Tuesday, January 14, 2014

2014 Racing Plans: Further and Farther

Where will 2014 take me?
2013 was an amazing year for me. I set new personal records at the 5K, half marathon, marathon, 50 mile, and 100 mile! I had an amazing performance at Western States bringing home the coveted silver belt buckle on the second hottest year ever in the history of the race. And I had a breakthrough race at the Ohlone 50K where I finished 2nd overall and ran 30 minutes faster than any of my previous efforts on that course. And then there was my crowning achievement -- first place at the Silicon Valley Beer 2 Mile Championships!

“Deep into that darkness peering, long I stood there wondering, fearing, doubting, dreaming dreams no mortal ever dared to dream before” -- Edgar Allen Poe, The Raven

Perhaps I should be happy? Perhaps I should be content? Yet something deep inside of me knows that I am capable of more; that all of these accomplishments are just precursors and stepping stones to something greater.  Right now I am running faster and stronger than I have ever before; but who knows how much longer it will last. I desperately want to take advantage of this fitness and test myself.

“Sometimes I’m terrified of my heart; of its constant hunger for whatever it is it wants. The way it stops and starts.” -- Poe, "Terrified Heart"

Let's not call it a mid-life crisis, at least not officially, not yet anyway. It's not like I came home one day unannounced with a new Porsche or anything. But I want 2014 to be the year I seize the moment and attempt something majestic, something seemingly impossible, something unspeakable.

Hardrock 100

There's this little race in Colorado called Hardrock. As far as 100 mile races go, it's the hardest, highest, and baddest. It has nearly twice as much elevation gain as either Western States or Leadville, and it is run at an average elevation of 11,000 feet with numerous mountain passes above 13,000 and 14,000 feet. And as if that wasn't hard enough, while most of the course is run on mountain rugged trails, some of the course isn't even on trails at all! Rather, runners just run "cross country" up and down the sides of mountains over steep fields of scree and snow.

I've always dreamed of running Hardrock. It's a big part of the reason why I convinced my wife that we should buy, and sleep in, an altitude tent. She's a good sport, I might add. Not a lot of spouses would tolerate being asked to go "camping" on a nightly basis in a hot, humid tent hooked up via a long plastic tube to a loud rumbling contraption. But I digress...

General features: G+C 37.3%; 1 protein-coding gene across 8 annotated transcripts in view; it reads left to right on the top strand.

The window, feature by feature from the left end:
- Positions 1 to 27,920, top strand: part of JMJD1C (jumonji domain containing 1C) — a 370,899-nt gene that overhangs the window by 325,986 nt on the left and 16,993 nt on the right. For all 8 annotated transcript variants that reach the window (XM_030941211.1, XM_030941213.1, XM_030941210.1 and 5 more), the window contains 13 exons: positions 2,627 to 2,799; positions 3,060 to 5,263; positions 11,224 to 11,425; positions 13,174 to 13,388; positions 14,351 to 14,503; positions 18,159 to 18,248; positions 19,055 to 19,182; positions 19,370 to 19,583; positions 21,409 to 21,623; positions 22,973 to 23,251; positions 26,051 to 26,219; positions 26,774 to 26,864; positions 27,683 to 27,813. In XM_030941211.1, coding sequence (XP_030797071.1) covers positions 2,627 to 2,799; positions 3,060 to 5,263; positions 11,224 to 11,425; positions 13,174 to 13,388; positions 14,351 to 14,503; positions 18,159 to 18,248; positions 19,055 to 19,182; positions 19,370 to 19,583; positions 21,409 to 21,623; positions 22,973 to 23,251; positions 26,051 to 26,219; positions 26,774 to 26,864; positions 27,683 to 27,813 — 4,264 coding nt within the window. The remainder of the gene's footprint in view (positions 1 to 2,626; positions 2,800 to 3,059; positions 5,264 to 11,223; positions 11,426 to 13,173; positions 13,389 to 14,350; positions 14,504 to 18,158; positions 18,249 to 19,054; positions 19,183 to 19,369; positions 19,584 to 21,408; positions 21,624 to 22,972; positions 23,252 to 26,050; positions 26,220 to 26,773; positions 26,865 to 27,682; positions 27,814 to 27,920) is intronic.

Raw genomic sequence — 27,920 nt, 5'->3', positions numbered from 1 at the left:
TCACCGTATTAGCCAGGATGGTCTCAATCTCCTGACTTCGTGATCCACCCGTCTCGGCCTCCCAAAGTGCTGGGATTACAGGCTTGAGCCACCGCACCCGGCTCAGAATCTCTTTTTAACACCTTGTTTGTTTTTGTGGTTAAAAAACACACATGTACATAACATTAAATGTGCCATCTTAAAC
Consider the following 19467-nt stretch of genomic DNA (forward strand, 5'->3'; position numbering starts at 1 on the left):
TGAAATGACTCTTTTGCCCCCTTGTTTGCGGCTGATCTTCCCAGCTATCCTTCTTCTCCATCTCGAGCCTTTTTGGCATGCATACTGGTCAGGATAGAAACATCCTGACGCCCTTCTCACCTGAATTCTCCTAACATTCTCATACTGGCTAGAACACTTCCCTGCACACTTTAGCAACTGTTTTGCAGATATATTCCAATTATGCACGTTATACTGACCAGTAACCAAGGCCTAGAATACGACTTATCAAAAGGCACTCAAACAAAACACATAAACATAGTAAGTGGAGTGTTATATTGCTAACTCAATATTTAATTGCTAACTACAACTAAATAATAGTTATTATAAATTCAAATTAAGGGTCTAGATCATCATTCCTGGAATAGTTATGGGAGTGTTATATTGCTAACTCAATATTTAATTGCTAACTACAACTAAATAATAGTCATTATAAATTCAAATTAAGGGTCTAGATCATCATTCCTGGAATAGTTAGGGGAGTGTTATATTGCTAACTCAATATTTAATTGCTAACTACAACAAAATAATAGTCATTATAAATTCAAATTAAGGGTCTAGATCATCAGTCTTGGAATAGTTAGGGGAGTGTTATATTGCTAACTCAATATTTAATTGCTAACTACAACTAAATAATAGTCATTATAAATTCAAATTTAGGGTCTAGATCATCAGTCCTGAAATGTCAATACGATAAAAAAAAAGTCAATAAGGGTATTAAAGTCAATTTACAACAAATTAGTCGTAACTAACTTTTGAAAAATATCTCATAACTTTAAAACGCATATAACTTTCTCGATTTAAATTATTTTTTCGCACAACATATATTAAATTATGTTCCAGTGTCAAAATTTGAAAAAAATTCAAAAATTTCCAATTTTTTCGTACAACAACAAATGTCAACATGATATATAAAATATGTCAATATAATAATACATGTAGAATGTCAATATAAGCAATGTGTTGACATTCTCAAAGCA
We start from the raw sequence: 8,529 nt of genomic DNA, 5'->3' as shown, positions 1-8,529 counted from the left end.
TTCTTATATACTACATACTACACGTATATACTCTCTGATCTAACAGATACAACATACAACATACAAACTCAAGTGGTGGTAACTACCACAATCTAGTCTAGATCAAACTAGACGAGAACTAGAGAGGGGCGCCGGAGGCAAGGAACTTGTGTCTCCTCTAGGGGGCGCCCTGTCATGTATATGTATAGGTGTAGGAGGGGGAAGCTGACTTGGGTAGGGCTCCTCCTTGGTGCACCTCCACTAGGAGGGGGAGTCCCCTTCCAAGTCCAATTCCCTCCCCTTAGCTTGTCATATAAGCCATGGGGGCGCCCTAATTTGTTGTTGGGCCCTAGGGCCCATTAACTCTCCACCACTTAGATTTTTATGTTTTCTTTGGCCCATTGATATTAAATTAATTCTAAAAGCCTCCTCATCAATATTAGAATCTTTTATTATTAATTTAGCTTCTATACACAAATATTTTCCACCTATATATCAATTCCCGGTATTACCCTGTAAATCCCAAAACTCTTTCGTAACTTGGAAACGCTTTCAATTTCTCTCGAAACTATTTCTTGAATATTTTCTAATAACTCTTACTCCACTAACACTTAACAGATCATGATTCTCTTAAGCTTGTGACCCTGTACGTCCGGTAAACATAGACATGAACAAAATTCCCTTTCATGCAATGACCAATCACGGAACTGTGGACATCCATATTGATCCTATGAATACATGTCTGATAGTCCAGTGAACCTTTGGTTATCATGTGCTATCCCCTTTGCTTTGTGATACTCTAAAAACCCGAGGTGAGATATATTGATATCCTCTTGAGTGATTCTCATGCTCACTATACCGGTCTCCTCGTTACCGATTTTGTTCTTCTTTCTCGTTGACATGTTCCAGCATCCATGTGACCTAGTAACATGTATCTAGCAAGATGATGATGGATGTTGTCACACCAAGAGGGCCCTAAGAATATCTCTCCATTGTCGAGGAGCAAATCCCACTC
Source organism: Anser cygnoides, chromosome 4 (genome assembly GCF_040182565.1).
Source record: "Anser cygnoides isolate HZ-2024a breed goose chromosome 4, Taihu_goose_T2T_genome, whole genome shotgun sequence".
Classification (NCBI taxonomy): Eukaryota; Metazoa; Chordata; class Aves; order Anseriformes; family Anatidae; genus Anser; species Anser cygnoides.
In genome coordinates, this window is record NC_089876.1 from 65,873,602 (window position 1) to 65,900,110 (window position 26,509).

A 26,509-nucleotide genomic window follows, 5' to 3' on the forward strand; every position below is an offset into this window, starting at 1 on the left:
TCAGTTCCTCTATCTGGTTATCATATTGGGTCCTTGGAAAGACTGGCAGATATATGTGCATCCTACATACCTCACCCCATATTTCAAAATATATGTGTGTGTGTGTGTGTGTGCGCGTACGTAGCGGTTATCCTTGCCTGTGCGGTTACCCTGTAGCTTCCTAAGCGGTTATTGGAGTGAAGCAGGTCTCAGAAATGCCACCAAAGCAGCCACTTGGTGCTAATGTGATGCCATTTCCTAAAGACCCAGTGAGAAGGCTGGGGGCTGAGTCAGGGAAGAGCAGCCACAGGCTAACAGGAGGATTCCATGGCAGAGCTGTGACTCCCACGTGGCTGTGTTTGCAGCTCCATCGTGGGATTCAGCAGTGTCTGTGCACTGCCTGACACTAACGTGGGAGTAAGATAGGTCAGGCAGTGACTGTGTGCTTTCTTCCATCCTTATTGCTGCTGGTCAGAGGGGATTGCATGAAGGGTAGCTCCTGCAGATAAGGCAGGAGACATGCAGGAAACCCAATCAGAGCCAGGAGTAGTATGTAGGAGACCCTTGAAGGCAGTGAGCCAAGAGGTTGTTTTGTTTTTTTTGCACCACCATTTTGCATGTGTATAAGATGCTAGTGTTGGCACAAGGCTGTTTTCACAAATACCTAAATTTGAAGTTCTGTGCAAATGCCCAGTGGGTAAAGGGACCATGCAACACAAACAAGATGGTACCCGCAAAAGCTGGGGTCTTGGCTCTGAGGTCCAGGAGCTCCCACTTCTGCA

Much to my surprise, this year I was selected 7th on the waitlist for Hardrock in the category for people who have never run the race before. What this basically means is that if 7 or more of the original 35 runners selected ahead of me in the lottery decide not to run the race their year (due to injuries, work/family commitments, financial hardship, or whatever) I will be allowed into the race. Last year 9 people from the waitlist eventually made it into the race. So I am optimistic that I may get in. In fact, I've already moved up to 5th on the waitlist.

I may not actually find out until race week or race morning whether I will be allowed to run. So basically that means I will need to train for the race and make my travel arrangements as if I am already in. This requires a bit of faith and dash of luck. But if there's even a one in a hundred chance, I'm going to take it. This is Hardrock, and nothing about it is easy.

“The depth lies in the valleys where we seek her, and not upon the mountain-tops where she is found.”  -- Edgar Allen Poe, The Murders in the Rue Morgue

Everything about Hardrock is difficult -- from just getting into the race, to finding a hotel room, to following the sparse course marking (which usually get eaten by the marmots anyway). And then there are the legions of biting black flies harassing you as you are stumbling up the mountain. And once you are on top of the mountain, struggling to breathe at 14,000 feet, you have to survive the hail and lightening storms that roll in each afternoon. Welcome to Hardrock... my dream race!

Lake Tahoe 200